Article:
Pianist Conrad Tao presents a program of music reflecting on moments of rebellion and political division in recent American history. He performs works by legendary American composers Frederic Rzewski, Julia Wolfe, and Aaron Copland alongside off-the-cuff improvisations for piano and electronics.
Fri, 3/6, 8pm, Octave 9 | $35

Seattle Pro Musica: Shall Not Be Denied
This concert has been postponed due to community health concerns.
In honor of the 100th anniversary of women’s right to vote, Seattle Pro Musica presents a program of choral music by women whose voices have changed American music history—including the iconic vocal innovator Meredith Monk and Pulitzer Prize-winner Caroline Shaw.
Sat, 3/7, 7:30pm, Trinity Lutheran Church | $21-$38
Sun, 3/8, 3pm, Seattle First Baptist Church | $21-$38

Seattle Symphony: Celebrate Asia
This year’s annual celebration highlights composer and pianist Conrad Tao, who will perform some of his own compositions as well as Gershwin’s ever-popular Rhapsody in Blue. Pre- and post-concert celebrations in the lobby highlight artistic contributions from a wide variety of Asian communities across Seattle.
Sun, 3/8, 4pm, Benaroya Hall | $29-$100

Keyboard Exchange: arx duo and Cristina Valdés
This concert has been postponed due to community health concerns.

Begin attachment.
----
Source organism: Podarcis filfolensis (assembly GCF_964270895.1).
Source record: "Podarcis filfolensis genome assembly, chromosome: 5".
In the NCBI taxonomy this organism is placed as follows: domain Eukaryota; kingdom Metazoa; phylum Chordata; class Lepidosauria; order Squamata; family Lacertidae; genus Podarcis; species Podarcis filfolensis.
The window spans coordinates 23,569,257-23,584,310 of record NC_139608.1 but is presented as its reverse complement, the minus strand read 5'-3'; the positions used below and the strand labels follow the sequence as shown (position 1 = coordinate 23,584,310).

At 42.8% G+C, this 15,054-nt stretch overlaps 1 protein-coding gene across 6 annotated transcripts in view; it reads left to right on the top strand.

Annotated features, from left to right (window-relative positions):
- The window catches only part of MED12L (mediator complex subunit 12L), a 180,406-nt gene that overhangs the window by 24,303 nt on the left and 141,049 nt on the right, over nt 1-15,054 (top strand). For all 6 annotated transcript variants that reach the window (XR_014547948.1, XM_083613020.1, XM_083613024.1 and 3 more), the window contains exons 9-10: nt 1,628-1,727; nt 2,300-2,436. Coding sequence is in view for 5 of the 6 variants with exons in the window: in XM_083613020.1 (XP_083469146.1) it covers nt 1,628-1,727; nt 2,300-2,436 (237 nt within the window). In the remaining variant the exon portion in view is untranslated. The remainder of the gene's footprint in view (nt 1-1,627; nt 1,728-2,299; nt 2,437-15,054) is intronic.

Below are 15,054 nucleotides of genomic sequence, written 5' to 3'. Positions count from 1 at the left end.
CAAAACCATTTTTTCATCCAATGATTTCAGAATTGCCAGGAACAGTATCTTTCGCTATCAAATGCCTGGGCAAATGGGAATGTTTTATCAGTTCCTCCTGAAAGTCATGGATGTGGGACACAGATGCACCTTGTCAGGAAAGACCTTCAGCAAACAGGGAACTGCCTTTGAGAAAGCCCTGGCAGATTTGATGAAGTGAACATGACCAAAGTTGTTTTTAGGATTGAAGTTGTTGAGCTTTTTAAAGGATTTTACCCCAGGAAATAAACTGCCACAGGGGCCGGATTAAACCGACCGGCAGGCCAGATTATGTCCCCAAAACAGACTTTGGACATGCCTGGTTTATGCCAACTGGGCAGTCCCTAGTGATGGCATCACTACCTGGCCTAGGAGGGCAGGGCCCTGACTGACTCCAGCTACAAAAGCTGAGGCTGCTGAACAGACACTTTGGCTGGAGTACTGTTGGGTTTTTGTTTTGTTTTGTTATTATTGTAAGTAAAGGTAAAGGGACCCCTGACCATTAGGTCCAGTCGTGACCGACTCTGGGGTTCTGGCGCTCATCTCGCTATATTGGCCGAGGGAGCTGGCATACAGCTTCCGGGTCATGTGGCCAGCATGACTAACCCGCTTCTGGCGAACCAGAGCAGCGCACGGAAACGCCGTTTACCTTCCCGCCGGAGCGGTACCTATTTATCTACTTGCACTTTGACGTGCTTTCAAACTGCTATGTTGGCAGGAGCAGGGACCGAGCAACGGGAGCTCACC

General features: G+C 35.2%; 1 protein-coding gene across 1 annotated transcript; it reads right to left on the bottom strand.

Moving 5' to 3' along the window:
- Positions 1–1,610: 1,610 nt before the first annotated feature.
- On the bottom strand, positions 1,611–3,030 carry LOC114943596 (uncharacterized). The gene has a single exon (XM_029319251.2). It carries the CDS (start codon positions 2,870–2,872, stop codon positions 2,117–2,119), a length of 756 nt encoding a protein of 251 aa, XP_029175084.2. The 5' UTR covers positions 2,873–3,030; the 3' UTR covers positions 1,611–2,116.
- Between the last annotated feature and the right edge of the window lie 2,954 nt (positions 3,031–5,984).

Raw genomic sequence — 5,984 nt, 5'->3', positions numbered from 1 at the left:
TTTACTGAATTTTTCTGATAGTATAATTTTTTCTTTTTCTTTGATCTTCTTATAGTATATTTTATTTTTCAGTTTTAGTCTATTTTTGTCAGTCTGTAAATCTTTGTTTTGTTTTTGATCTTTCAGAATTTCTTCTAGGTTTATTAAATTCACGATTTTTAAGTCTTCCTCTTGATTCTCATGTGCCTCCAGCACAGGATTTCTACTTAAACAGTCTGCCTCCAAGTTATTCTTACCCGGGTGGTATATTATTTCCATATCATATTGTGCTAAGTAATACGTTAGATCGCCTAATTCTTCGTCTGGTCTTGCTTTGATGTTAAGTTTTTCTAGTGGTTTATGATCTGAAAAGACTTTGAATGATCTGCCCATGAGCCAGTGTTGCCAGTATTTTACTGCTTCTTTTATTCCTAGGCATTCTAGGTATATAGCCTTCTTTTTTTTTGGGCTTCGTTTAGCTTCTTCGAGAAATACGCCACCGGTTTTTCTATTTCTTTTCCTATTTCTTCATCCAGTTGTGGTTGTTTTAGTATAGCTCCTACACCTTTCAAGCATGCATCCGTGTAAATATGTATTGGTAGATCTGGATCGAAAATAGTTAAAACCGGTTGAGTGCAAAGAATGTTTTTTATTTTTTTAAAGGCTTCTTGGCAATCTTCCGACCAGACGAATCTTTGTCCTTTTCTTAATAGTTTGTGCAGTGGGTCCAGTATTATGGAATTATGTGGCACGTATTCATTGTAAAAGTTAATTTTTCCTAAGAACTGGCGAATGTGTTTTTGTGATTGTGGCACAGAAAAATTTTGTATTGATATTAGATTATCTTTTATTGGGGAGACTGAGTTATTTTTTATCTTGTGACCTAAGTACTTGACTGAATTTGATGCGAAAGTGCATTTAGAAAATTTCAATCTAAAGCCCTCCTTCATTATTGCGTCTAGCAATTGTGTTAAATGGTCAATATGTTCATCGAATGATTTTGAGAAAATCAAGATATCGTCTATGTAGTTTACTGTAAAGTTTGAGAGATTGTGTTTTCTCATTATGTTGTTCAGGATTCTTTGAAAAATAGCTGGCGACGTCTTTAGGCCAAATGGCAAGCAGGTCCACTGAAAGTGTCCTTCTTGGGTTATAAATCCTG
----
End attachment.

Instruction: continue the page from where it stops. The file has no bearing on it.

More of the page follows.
The Seattle-based arx duo and contemporary pianist Cristina Valdés come together for an informal set at the Royal Room featuring innovative chamber works for piano and percussion and a new world premiere by Michael Laurello.
Sun, 3/8, 7:30 pm, The Royal Room | $10-$20

UW Guest Artist: Meridian
This concert has been cancelled due to community health concerns.
Explore acoustic phenomena free from conventions of rhythm or technique at this concert of groundbreaking new works. The ever-curious percussionists of Meridian will perform both improvised and composed music, plus collaborations with members of the UW Percussion Ensemble.
Wed, 3/11, 7:30 pm, Meany Studio Theatre | $10-$20

Seattle Improvised Music Festival
No scores, no rules: the Seattle Improvised Music Festival is back for another year of concerts featuring freely improvised music with wide-ranging instrumentations.
3/11-3/15, Various times and locations | $5-$20